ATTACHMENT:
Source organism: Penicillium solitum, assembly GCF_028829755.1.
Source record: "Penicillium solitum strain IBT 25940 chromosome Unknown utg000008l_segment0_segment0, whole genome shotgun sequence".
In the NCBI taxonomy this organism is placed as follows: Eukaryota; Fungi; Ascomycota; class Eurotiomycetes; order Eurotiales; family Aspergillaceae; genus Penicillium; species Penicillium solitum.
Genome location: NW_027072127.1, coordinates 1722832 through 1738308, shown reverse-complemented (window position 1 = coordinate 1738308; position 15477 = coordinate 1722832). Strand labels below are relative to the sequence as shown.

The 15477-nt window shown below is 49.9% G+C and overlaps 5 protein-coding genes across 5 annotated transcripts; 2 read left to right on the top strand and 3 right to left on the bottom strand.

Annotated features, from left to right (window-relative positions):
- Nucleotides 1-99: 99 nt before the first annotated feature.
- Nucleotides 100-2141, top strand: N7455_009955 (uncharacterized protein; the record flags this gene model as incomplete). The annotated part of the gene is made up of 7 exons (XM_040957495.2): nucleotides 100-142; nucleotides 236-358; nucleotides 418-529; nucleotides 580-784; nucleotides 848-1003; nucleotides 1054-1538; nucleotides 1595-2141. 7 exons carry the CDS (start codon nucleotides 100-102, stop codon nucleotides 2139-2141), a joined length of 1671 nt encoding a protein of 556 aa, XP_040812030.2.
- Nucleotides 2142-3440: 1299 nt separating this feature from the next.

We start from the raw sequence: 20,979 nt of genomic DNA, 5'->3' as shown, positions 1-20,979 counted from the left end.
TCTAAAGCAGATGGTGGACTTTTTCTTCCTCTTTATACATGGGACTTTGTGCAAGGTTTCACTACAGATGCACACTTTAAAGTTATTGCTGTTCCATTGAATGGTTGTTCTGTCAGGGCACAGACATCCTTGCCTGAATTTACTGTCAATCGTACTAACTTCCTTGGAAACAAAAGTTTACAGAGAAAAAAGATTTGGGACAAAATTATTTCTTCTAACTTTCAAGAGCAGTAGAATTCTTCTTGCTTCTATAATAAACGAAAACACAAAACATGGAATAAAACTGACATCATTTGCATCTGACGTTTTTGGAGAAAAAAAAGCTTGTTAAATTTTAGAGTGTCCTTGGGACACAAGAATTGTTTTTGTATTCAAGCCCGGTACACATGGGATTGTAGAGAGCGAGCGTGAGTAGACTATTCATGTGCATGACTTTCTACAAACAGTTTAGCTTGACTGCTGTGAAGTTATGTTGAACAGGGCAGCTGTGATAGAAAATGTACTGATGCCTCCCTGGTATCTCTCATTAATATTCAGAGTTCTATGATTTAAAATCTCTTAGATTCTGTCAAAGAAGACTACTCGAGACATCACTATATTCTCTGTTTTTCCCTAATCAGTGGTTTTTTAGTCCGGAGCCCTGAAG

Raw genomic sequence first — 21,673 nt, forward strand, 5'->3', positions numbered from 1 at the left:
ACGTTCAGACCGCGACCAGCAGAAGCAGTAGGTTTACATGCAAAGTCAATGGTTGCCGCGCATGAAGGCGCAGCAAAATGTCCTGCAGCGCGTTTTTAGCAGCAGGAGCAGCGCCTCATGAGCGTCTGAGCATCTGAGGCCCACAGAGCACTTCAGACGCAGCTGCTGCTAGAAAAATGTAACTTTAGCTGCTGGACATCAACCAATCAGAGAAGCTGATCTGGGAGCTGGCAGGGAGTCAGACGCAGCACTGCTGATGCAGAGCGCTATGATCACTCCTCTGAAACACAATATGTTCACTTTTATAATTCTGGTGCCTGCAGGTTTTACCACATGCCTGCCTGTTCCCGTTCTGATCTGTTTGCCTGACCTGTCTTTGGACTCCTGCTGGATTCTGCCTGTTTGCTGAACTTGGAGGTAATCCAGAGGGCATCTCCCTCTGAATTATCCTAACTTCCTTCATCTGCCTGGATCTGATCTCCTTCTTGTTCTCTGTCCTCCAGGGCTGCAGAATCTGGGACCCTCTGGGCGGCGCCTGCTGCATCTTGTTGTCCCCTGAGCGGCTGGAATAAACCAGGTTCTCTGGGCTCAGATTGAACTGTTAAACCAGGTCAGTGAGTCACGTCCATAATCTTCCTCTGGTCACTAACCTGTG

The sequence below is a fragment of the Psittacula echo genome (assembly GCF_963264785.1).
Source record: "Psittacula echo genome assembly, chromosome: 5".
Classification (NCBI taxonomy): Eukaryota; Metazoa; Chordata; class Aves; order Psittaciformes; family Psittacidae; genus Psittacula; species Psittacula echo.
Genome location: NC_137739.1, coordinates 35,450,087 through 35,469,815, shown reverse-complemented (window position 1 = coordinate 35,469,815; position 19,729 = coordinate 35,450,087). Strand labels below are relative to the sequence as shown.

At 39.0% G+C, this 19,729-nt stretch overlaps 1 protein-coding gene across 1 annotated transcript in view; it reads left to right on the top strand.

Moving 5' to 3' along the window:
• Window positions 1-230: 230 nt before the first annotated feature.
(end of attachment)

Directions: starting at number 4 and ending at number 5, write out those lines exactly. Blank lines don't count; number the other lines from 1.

Genome location: NW_027072127.1, coordinates 1722832 through 1738308, shown reverse-complemented (window position 1 = coordinate 1738308; position 15477 = coordinate 1722832). Strand labels below are relative to the sequence as shown.

The 15477-nt window shown below is 49.9% G+C and overlaps 5 protein-coding genes across 5 annotated transcripts; 2 read left to right on the top strand and 3 right to left on the bottom strand.